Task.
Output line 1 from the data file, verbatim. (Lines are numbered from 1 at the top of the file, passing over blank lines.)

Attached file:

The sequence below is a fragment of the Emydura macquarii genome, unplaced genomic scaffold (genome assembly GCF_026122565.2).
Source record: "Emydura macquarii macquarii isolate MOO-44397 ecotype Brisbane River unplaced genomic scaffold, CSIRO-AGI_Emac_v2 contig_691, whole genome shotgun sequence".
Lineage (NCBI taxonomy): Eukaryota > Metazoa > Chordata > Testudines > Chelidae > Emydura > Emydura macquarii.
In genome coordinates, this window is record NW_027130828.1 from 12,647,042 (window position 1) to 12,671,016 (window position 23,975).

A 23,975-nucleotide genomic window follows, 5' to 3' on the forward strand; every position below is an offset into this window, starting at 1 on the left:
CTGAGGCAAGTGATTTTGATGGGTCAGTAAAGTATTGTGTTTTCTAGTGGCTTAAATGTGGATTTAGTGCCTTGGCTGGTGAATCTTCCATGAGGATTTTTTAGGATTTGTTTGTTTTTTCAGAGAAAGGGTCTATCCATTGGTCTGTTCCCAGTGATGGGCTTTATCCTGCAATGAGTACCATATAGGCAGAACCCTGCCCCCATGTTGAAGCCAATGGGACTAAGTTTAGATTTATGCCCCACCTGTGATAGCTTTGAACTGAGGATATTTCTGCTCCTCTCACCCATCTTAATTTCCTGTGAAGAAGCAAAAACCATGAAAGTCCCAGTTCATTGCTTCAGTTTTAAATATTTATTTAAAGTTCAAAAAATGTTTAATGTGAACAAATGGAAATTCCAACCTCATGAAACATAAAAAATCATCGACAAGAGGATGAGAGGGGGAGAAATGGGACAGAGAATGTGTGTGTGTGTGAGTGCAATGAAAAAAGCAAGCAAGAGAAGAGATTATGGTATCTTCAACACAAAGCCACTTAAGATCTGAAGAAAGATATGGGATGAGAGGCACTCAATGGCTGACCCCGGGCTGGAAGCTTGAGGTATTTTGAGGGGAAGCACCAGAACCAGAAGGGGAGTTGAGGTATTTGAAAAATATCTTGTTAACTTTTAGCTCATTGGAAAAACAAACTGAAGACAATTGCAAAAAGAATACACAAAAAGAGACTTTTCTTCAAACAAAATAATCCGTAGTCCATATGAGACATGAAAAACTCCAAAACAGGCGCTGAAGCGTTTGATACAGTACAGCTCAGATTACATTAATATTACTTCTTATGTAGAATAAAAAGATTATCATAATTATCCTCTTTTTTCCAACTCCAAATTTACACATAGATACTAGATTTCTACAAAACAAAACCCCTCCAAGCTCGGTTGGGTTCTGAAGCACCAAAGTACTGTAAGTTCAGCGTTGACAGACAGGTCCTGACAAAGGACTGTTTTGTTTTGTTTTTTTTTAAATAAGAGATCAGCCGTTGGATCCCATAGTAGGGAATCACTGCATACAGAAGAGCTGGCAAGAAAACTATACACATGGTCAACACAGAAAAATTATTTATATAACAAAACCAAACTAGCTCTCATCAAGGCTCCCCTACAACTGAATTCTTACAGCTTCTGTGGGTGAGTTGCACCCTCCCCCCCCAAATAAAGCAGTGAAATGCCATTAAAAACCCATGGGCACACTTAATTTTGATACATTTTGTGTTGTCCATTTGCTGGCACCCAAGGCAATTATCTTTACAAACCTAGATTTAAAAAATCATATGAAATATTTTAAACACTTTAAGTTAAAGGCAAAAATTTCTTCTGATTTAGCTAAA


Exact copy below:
The sequence below is a fragment of the Emydura macquarii genome, unplaced genomic scaffold (genome assembly GCF_026122565.2).